Colombo, Post-War, Reconciliation

My Country of Contradictions

Some years ago, when I was younger, I could see where all the stereotypes about our island came from. I could see why people said Sri Lankans were particularly warm or friendly – they really were. I could see why Sri Lanka was known as an escape, a Shangri La for western tourists and foreigners – it truly was breathtakingly beautiful and pristine. I could see why people liked to live here – I liked it too. The people were nice, the pace was relaxed, and the atmosphere was that of an island.

Today, I find that I live in a country of contradictions. The colonial alongside the native. The beautiful co-existing with the horrific. The arrogant beside the hospitable. The humble alongside the aggressive. If you ask me today to tell you what Sri Lanka is like, or what Sri Lankans are like, I would have to reluctantly answer that I am no longer sure – that I can’t really explain.

Many worlds exist, side-by-side, rubbing shoulders, and yet carefully separate. Young people sip expensive cocktails in shiny nightclubs, go to movie screenings in garden cafés, and take weekends off to sun by the sea. Some go back and forth from air-conditioned office rooms to air-conditioned homes, in air-conditioned cars, of course – and with all this air-conditioning, it gets easier to forget that you live on a tropical island, where the sun blazes at you all day long. It becomes easy to forget that right outside your door, there is poverty, and easier to forget that a couple of hundred miles from where you live, are the consequences of a war – hundreds of thousands of people in camps, entire towns and villages bullet-holed, bombed, demolished and destroyed. It becomes easier to forget with time, and then all at once, it will be erased from your memory altogether. You will not pass this knowledge on to your children; it will never affect you again.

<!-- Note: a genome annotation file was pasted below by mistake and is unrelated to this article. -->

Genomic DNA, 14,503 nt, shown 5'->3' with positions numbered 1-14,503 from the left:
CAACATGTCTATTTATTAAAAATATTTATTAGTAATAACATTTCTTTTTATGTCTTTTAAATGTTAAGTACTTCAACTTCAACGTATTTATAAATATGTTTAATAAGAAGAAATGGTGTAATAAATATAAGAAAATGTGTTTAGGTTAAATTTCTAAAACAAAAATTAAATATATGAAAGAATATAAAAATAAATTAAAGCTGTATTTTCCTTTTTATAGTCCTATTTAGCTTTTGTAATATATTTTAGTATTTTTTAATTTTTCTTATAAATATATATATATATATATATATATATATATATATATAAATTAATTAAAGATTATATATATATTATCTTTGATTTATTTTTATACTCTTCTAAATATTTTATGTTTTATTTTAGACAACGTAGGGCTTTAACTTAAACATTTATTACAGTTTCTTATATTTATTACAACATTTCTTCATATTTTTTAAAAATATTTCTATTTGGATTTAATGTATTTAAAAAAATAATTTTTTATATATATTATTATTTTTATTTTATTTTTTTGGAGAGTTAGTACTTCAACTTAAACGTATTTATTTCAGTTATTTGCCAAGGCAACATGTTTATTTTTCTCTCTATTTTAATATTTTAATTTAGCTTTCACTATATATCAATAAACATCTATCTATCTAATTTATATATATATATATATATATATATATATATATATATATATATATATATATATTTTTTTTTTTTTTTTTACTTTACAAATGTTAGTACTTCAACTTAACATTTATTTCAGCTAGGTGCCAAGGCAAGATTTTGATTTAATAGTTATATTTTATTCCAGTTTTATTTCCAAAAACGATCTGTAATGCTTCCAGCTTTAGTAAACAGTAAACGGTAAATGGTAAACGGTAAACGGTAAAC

My generation particularly, suffers from this combination of not having been told, and having forgotten ourselves – that any world besides our own exists. We are not taught in schools, nor is this information easily available to us. Entire bits of Sri Lanka’s modern history are left out in our education, and therefore it never even enters our memories or becomes a part of our collective knowledge about our country. And the signs – the stories you hear, the memories that are recollected, the homeless on the streets, the Tamil boy in front of you is harassed at a checkpoint – all these signs become easier to ignore if they are not in context. They become easy to look away from. The people of these different worlds rarely ever cross paths. And yet, they need each other, in a funny way.

Such a country of contradictions I have never known. Sri Lankans are world-famous for their warmth and hospitality, – and yet, we have proven that when angered, when pushed into a corner, we can be violent, irrational and unstoppable in our hatred. We are well-known for our multi-ethnic, multi-cultural communities and tolerance – and yet, we have proven that we will allow our distrust, our paranoia, our nepotism, and our refusal to accept, to destroy everything. We could be a country abundant with prosperity – the natural resources are bountiful and plenty, the people are intelligent and skilled – and yet, we have proven that we would throw it all away for power and personal gain.

It all exists – carefully, just about touching each other but not really, these worlds. The turmoil, the rustling unease, the simmering tempers, the corruption and abuse, carefully standing quietly alongside the luxury, the bustle of jobs and coffees shared by friends, the lives untouched.

I have tried to know all these worlds. I have tried to look beyond my own, journey beyond what I was taught and not taught; I have tried to live a little each day in all these places and times. Because to me Sri Lanka is all these worlds. It is not one, without the other. It is not only the world of the poor; it is not just that of the rich. It is not the world of war, and it is not the world of unaffected peace. It is not merely the world of suffering and pain, and it is also not solely the world of blissful ignorance. It is all of these things, and every little thing in-between. To me, the country of Sri Lanka hangs in the balance of where these worlds meet – the fine line on which these worlds cross and collide, the method with which these worlds exist together.

That is the Sri Lanka I know and live in – and love. And it is the Sri Lanka I wish everyone would get to know.